Passing private members bills is an art for Dave Levac.
While he is not a Minister and thus an official law-maker, since 1999 when Levac was first elected to the legislature, he has already managed to get four private members bills made into law. This is no mean feat for a government backbencher.
In 2000, he saw passed the Firefighters' Memorial Day Act, a bill that established the first Sunday in October as a memorial day to commemorate firefighters who have fallen in the line of duty. In 2005, Sabrina's Law was passed unanimously by all members of the legislature, a rarity. The Bill required that every school board establish and maintain a policy on dealing with students with life-threatening anaphylactic reactions such as peanut allergies.
The law was named for 13-year-old Sabrina Shannon, a Pembroke student who died in 2003 after eating french fries in her school cafeteria that were served with tongs suspected of being in contact with cheese. Sabrina had a severe allergy to dairy products.
In 2009, Levac instigated the passage of the Holodomor Memorial Day Act which marked the fourth Saturday in November a day that honoured the victims of the Ukrainian genocide by starvation under Stalin from 1932 to 1933.
For his work on the Act, Levac was the recipient of the prestigious Order of Merit award by Ukrainian President Viktor Yushchenko and more recently on Jan. 22, was made a Chevalier of the Ukrainian Order of Merit by Ihor Ostash, the Ukrainian Ambassador to Canada.
Levac also co-sponsored the Smoke-Free Amendment Act on cigarillos which was made into law in 2008. It banned the sale of cigarillos in packs under 20 and the sale of flavoured cigarillos, both of which are marketed to youths.
Levac has a list of private members bills he would love to see passed, including ones on keeping exotic wildlife in captivity, the management of stormwater around new homes, and mandatory reporting for industrial facilities that keep hazardous materials on site. His latest campaign is to legislate school boards across the province into establishing mandatory protocol to deal with students with diabetes, in his proposed Bill of Rights for Pupils with Diabetes. The bill passed second reading on Apr. 1, 2010 and hopefully now will be heard by committee for debate and amendments.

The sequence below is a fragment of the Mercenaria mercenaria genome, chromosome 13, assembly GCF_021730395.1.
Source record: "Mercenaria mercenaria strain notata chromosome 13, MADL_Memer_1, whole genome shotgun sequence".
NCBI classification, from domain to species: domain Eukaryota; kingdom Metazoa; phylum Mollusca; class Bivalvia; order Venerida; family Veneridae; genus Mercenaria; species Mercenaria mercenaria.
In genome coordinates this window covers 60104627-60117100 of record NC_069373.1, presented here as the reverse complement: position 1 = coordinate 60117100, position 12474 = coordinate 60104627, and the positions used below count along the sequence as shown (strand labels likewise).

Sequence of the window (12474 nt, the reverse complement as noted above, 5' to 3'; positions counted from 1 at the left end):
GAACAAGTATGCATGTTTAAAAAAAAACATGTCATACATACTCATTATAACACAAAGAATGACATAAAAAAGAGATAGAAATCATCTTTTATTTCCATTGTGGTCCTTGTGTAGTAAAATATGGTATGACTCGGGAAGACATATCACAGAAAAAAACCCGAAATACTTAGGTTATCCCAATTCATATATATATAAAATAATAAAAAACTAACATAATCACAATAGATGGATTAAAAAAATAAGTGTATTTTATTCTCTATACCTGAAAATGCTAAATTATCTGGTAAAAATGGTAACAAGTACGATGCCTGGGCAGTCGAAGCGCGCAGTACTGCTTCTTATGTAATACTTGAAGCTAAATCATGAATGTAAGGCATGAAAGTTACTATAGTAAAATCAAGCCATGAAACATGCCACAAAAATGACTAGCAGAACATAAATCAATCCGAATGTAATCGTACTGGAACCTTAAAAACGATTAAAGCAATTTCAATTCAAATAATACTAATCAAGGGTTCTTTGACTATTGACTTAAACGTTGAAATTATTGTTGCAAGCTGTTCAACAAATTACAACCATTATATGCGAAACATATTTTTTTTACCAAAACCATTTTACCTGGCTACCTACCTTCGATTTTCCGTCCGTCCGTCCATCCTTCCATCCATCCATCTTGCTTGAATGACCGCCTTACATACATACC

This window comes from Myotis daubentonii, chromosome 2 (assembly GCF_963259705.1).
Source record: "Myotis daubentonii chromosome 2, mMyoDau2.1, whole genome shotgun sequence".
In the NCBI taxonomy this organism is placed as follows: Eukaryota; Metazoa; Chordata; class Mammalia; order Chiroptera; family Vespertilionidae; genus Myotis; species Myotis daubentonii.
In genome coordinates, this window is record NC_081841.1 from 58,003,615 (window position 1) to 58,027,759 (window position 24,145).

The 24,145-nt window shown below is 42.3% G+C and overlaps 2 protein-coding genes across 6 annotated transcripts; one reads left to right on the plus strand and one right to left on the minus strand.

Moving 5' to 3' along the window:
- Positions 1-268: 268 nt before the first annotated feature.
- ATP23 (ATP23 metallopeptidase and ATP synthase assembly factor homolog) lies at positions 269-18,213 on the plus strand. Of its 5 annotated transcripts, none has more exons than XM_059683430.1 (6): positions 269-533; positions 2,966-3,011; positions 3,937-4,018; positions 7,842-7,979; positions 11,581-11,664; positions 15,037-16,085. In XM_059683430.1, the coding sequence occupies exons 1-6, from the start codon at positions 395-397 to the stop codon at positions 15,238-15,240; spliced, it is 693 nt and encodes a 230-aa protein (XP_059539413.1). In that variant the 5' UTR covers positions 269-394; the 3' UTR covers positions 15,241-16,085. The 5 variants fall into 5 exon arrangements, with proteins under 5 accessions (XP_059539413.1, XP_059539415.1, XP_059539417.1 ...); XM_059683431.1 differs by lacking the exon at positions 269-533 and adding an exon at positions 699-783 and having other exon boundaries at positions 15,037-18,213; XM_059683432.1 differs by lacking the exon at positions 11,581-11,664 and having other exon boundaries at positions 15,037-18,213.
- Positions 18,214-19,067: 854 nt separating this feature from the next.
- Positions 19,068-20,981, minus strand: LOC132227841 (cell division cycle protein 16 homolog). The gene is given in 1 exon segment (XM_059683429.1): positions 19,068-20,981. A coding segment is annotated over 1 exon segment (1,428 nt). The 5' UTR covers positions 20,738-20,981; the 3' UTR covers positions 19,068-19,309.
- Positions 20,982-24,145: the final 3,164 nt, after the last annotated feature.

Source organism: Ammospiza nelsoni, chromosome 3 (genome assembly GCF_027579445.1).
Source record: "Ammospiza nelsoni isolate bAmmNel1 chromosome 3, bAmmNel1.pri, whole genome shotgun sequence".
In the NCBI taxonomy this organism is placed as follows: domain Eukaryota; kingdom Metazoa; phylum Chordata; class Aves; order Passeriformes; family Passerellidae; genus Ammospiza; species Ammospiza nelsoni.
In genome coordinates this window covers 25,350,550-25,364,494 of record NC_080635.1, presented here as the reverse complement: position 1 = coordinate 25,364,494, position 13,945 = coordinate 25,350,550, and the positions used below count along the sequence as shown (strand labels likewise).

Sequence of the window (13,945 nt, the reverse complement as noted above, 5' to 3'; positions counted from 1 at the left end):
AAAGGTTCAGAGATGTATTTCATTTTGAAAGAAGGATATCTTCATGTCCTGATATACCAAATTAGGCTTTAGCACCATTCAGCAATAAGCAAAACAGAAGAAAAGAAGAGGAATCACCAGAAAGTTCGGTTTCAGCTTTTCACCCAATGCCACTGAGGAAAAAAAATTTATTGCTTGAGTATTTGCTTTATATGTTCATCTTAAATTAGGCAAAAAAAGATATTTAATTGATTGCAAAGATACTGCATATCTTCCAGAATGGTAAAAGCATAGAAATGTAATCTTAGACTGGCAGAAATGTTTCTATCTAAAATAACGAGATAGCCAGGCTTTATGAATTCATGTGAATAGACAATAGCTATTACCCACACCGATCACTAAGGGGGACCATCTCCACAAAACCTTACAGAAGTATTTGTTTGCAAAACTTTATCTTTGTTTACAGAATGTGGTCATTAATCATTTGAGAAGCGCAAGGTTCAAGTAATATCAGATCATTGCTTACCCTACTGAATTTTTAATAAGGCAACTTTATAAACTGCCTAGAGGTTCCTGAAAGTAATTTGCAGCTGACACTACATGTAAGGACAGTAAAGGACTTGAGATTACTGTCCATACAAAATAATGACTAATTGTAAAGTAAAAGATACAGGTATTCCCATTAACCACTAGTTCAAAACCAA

Treating diabetic students varies from school board to school board, Levac said in an interview, and while some boards are exceptionally responsive to the needs of these students, others are not.
"It's just ignorance and I don't mean that in a critical way," Levac said. "You can't expect everyone to know everything about treating diseases. Some teachers and principals allow things like glasses of water and snacks [on diabetic pupils'] desks, others don't, and maybe for old-fashioned reasons."
Diabetic students need to check their blood sugar, take insulin regularly, eat snacks when necessary, eat lunch at an appropriate time and have enough time to finish the meal, have free and unrestricted access to water and the bathroom, and participate fully in physical education classes, gym classes and other extracurricular activities, including field trips.
Good management isn't as hard as you might think, Levac said. Even when it comes to giving needles with insulin, educators need not be alarmed since many diabetic students self manage and today's insulin pumps do away with the guesswork of dosages.
With the increasing prevalence of diabetic young people, it is more important than ever to make sure students with diabetes--especially the more severe Type 1 Diabetes that is most often diagnosed in young people--have a safe and proper education, he said. The power of law will give parents the ability to kickstart schoolboards and compel them to deal fairly and properly with children trying to cope with diabetes in the classroom.
Private members bills are tricky things. While every member of provincial parliament may have a list of bills they would like to see made into law, inspired by personal experience or by comments by constituents, with the complicated way provincial lawmaking works in this province, it is rare that any private members bills actually make it onto the lawbooks.
Not only do the bills require thorough vetting by government lawyers and ministry bureaucrats, other Members of Provincial Parliament need the chance to submit their comments before public hearings take place. After that lengthy process, final passage of a bill only takes place after the government finishes pushing its own laws into debate and committee hearings. Often, private members bills get stuck in debate or postponed year after year onto the next legislative agenda and many eventually just die on the order paper when the session ends.
It is a complex arduous process that can deter almost any MPP who isn't tenacious and skilled in managing cooperation and consultation. Luckily, Levac, a former teacher and principal, is known for his bridge-building skills and it likely did not hurt that right now he holds the positions of South Central Liberal Caucus Chair, two committee positions, and Vice-Chair of the Ontario-Quebec Parliamentary Association.
Levac said he's not sure why he's had so many private members bills successfully passed.
In the meantime, though, he works hard on all his bills, and while he's not privy to the inside machinations of the various government ministries and only makes discreet inquiries when it comes to the progress of his bills, he respects the meticulous process that needs to take place.
"There's lawyers and lawyers that look at each bill," he said. "The government has to be really careful they get it right. Lawyers and bureaucrats think of every possible scenario.
"It benefits all of us in the end."
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|Title Annotation:||Scene & Heard|
|Publication:||Paris Chronicle (Paris, Canada)|
|Date:||Jan 28, 2011|
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